Ann O'Connor reports from Manchester Piccadilly Station
Northern metro mayors have said their meeting with Transport Secretary Mark Harper to discuss rail services in the region was "positive" but they now needed action to deal with the issues.
In a joint statement following their talks, the five mayors said: "The absolute bare minimum of levelling up means being able to get to work and college on time - but northerners have been robbed of this basic right because of the chaos on our railways...that must end.
"This was a positive meeting and we welcome the new Transport Secretary saying he will grip this crisis, which is causing misery for millions and damaging our regional economies.
"But the time for warm words is over. We've had enough of broken promises - passengers are rightly demanding action now.
"We made it clear to Mark Harper that he can and must step in and clean up this mess, which was made worse by his predecessors."
Transport Secretary Mark Harper said his meeting with Northern metro mayors was "positive" and "constructive".
He said: "We mostly talked about trains because of the ongoing issues. We did talk a little bit, for coming back to in the future, around their plans for buses.
"It was a positive, constructive meeting."
Mr Harper stopped short of saying he would seek to facilitate a new rest day working agreement to ease the disruption blighting Northern England's rail services.
However, he insisted he was not "blocking" any such arrangements.
Following a meeting with Northern metro mayors, he told the PA news agency: "First of all, I mean, I didn't have to be persuaded that there are some really important service delivery problems to solve.
"On the rest (day) working issue ... they agreed that getting a rest day working agreement is only really a short-term solution.
"I made it very clear ... a railway that depends delivering a timetable on people having to basically come in on their day off and goodwill isn't a long-term solution, which they agreed with.
"Their argument was that it was a way in the short term of improving things.
"I made it clear I certainly wasn't blocking anything and it was certainly my interest to see that short-term improvement."
Pressed on whether that meant he would not be pushing for a rest day working agreement, he said: "No, I do think ... it could potentially make a difference in the short term. I'm certainly not blocking such an agreement."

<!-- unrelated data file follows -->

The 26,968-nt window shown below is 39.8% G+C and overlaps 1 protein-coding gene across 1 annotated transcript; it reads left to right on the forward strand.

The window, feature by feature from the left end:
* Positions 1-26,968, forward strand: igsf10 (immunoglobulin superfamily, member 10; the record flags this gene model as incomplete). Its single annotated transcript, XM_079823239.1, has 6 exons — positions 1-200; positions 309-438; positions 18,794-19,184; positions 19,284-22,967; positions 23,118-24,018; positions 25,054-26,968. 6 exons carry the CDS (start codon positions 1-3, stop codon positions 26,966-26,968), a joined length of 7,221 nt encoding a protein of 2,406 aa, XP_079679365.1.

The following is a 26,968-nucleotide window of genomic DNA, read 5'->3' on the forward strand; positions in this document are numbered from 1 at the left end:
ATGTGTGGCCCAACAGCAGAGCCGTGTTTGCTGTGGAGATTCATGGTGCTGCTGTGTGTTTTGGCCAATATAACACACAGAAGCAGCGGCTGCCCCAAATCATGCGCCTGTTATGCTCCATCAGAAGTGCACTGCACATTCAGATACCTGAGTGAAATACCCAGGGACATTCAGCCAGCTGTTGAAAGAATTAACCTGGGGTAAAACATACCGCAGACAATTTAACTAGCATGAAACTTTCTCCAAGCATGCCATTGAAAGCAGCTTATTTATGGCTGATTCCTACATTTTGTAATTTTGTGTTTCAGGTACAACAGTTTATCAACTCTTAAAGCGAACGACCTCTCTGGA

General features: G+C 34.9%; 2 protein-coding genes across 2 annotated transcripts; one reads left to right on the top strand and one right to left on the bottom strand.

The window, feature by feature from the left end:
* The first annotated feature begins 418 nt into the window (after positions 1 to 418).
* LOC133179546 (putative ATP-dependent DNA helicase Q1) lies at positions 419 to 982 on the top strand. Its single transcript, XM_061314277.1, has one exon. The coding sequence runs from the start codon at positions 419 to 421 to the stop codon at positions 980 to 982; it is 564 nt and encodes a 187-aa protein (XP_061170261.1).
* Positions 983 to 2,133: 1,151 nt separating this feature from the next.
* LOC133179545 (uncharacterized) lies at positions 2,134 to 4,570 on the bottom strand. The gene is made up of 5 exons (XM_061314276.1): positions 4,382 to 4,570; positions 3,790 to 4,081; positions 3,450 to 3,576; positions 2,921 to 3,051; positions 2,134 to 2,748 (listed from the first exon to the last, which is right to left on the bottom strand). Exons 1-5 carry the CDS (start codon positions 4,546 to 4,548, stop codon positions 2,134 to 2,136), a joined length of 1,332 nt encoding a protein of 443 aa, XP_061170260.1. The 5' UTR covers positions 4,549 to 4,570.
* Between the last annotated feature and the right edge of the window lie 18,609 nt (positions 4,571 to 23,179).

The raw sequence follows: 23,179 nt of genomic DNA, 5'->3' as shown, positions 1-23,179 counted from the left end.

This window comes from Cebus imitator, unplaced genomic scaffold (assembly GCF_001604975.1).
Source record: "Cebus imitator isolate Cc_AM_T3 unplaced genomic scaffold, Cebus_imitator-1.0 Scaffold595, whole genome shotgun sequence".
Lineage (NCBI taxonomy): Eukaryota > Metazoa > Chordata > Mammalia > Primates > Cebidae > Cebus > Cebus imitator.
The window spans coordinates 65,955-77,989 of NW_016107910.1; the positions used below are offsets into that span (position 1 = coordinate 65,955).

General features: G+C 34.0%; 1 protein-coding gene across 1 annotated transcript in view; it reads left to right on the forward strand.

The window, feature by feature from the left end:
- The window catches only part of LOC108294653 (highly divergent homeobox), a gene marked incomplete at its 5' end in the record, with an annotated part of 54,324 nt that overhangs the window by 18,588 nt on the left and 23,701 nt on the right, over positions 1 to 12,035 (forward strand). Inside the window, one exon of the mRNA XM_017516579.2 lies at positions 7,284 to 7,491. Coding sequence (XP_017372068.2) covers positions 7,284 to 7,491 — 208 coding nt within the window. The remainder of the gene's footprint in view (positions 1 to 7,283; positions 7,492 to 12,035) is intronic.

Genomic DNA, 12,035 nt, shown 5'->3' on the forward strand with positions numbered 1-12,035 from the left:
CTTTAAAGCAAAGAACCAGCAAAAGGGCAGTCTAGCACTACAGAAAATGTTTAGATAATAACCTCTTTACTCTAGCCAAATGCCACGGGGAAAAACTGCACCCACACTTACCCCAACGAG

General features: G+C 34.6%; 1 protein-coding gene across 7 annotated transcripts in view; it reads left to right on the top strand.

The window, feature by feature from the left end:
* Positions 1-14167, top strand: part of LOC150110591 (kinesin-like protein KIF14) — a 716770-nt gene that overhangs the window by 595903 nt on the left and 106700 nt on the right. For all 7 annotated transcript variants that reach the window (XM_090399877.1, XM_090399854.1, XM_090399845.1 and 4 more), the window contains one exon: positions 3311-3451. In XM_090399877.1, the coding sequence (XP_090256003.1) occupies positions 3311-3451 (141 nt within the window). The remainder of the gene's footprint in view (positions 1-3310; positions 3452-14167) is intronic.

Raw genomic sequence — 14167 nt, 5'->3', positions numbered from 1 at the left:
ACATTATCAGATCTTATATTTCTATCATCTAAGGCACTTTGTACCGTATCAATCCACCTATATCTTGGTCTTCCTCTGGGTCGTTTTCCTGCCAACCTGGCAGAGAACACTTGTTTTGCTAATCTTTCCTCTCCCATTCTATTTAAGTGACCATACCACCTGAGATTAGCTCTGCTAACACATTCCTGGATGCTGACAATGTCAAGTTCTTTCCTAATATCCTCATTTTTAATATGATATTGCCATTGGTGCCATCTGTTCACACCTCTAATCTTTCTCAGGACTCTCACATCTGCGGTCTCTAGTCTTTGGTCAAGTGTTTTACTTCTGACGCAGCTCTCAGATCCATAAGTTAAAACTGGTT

As part of the meeting Greater Manchester Mayor Andy Burnham also asked the Transport Secretary for a deadline for Avanti West Coast and TransPennine Express to both improve their services or be stripped of their franchises.
He said "This is not about politics, it's about people.
"People have lost trust in our railways and that can't continue.
"These operators have been failing people here in Greater Manchester.
"Both Avanti West Coast and TransPennine Express, the service has been poor.
"Services being cancelled at short notice, facilities not working on the trains, it's been an unacceptable state of affairs for a long period of time.
"I have told the Transport Secretary these operators need to be put on notice, we need a clear date by which if they have NOT improved they will lose their contracts".
Avanti West Coast has responded with this statement: "We know in recent months our customers have not been getting the service they deserve.
"We are sorry for the enormous amount of frustration and inconvenience this has caused and are grateful for the patience our passengers have shown.
"Over the last few months, our sole focus has been to do everything we can to return to a more resilient operation which delivers more services for our customers and communities.
"Crucially, the new timetable is based on a robust and sustainable roster for our people without reliance on overtime, and has been achieved by working with our people and the unions.
"It provides a better working pattern for staff and our customers will benefit from more trains, greater connectivity and tickets on sale much earlier."
TransPennine Express has also given ITV News a statement in response to the comments.
It said: "Prior to December 2021 TransPennine Express (TPE) had posted its best ever performance results, and was subsequently recognised as 'Train Operator of the Year' at the Rail Business Awards.
"Since then, prolonged disruption affecting our services has been caused by a range of issues including ongoing high levels of train crew sickness, a persisting training backlog as a direct result of Covid, and infrastructure issues outside of TPE’s control.
"Combined, these factors have seen a number of on-the-day or ‘evening before’ cancellations being made.
"In normal circumstances, we have enough people to fully operate our scheduled timetable – and have more drivers now than ever before – however the combination of factors has put unprecedented pressure on our ability to effectively operate our services.
“Our customers want, and deserve, reliable and punctual train services, and we are sorry have not been able to consistently provide that due to the ongoing issues.
"TPE’s team continues to work flat-out to deliver higher levels of service delivery and to tackle the issues that are being experienced by customers."